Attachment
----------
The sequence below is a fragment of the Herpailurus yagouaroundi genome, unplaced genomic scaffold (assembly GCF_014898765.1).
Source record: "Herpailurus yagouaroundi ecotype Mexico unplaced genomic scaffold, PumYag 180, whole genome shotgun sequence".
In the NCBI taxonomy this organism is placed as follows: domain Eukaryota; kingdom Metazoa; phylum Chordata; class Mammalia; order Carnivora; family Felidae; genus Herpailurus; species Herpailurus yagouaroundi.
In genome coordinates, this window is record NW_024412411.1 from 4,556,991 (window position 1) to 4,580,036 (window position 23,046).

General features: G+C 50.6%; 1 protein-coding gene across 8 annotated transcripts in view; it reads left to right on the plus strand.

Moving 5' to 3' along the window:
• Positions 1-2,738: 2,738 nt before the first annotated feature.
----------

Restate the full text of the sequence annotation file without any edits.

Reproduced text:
The sequence below is a fragment of the Herpailurus yagouaroundi genome, unplaced genomic scaffold (assembly GCF_014898765.1).
Source record: "Herpailurus yagouaroundi ecotype Mexico unplaced genomic scaffold, PumYag 180, whole genome shotgun sequence".
In the NCBI taxonomy this organism is placed as follows: domain Eukaryota; kingdom Metazoa; phylum Chordata; class Mammalia; order Carnivora; family Felidae; genus Herpailurus; species Herpailurus yagouaroundi.
In genome coordinates, this window is record NW_024412411.1 from 4,556,991 (window position 1) to 4,580,036 (window position 23,046).

General features: G+C 50.6%; 1 protein-coding gene across 8 annotated transcripts in view; it reads left to right on the plus strand.

Moving 5' to 3' along the window:
• Positions 1-2,738: 2,738 nt before the first annotated feature.